Once again, Cash shouldered him away with a loud noise and they repeated the sniffing/licking/grooming ritual, with it increasing in time as Cash settled into his father role, and A settled into being a younger dog. When A eased away, he went more carefully to Ike. After a minute, he started getting pushy again; once again, Cash stepped in. This went on for about forty minutes before A got the idea and started playing nicely with Ike (who, realizing he was protected by Cash, agreed to play instead of running away), and rougher with Cash (who doesn’t mind playing rough).

What just happened in our pseudo-dog pack? Rather than teaching Ike to defend himself, Cash taught A to have good manners. Ike grew in confidence seeing that he was protected, and came out to play, meeting A halfway.

So in our dog park scenario above, someone should have come to Worried’s rescue, and taught Friendly firmly and persistently that he couldn’t play rough. Simply pushing him gently away from Worried would suffice.

Note also that if your dog is confident and knows that aggression isn’t okay, but they can’t get away from the annoying dog, they’re going to correct another dog appropriately. With a little noise, a shoulder away, and maybe a bark to say, “Hey! Enough!” They’re going to be Cash.

2. Dogs defending themselves in dog fights.

“Okay,” I hear you cry, “that’s all well and fine for dogs who are friendly but rude. What about a dog fight?”

Okay! Here we go.

Lily was doing zoomies around a ranch one day, when the ranch dog, who had some aggression issues, decided she’d had enough. She came charging over to Lily and attacked. I was much too far away to do anything, though I started running over. This was before I started using Lily for aggressive dogs, back when she’d been willing to fight other dogs, which was something we’d been working on. As I ran I yelled, “Lily! Down!”

Lily dropped under the much larger akita like a sack of bricks. The akita continued to stand over her, jaws clamped around Lily’s throat, snarling. When I got there, I grabbed it by the scruff until it let go, then I pulled it off and freed Lily. No one was injured.

If Lily had fought back against that dog, it would have escalated the situation. The dog weighed twice what Lily did, and had a thick coat to protect her from bites. Lily would have been injured, possibly both dogs would have been injured, and since Lily is a pit it’s possible the owner could have claimed that Lily started it. Lily, given society’s current feeling about pits, could have paid a very high price. Should she have defended herself at the risk of her life? No.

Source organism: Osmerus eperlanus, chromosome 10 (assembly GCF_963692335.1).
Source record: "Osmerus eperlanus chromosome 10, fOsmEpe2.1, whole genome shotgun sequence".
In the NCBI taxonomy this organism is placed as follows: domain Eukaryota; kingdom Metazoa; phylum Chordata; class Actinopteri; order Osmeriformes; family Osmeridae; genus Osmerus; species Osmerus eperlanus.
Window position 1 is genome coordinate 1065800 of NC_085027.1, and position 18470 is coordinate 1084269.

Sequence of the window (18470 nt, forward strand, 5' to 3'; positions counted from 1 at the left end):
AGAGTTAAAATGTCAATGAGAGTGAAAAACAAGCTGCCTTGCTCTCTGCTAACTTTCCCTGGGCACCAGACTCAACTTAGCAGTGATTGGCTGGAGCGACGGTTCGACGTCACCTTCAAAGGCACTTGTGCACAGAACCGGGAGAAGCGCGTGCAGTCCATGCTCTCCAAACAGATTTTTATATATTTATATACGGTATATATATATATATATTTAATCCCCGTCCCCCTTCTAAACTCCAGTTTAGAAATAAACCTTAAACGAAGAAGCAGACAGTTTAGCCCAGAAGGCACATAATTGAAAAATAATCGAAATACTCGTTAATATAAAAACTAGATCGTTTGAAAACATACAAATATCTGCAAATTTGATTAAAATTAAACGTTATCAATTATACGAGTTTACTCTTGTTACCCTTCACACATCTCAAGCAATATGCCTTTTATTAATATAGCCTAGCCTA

Here’s another scenario. I had Cash at a dog park, and a smaller dog started attacking him. Cash yelped repeatedly and ran to me while I was running to him. I grabbed Cash’s collar and pushed the other dog away, continuing to push him away. When the owner reached me, she scolded me for not letting Cash defend himself. Here’s the thing: that dog weighed maybe 40 pounds. Cash weighed 110. If Cash had defended himself against the smaller dog, he could have badly hurt the smaller dog without even meaning to. Cash would have ended up paying that price, too, at best being banned from dog parks and forced to wear a muzzle outdoors (at worst being put down). I’d have been liable to pay that dog’s vet bills and would have a dog on the federal “dangerous dog” list (which means an official sign, increased renter’s insurance or unable to get renter’s insurance at all), all because my dog defended himself. Instead, Cash learned that I will protect him, and when it happened again he was more willing to tolerate the bad behavior, less frightened by it, and grew in confidence. Now, that sort of minor aggression doesn’t both him; he swings out of the range of teeth and avoids it. (For major aggression, he’s still smart enough to run!)

It takes two dogs to be in a dog fight. If one of them refuses to fight, the likelihood of an injury drops significantly.

So… how do you teach your dog to defend itself against another dog? Don’t protect it. Consequently, you will:

1. Have a dog who doesn’t trust you
2. Run a far greater risk of injury to your dog and others’ dogs
3. Run a far greater risk of dog fights ending in having to give your dog up or put them down
4. Run a far greater risk of being unable to get or pay for insurance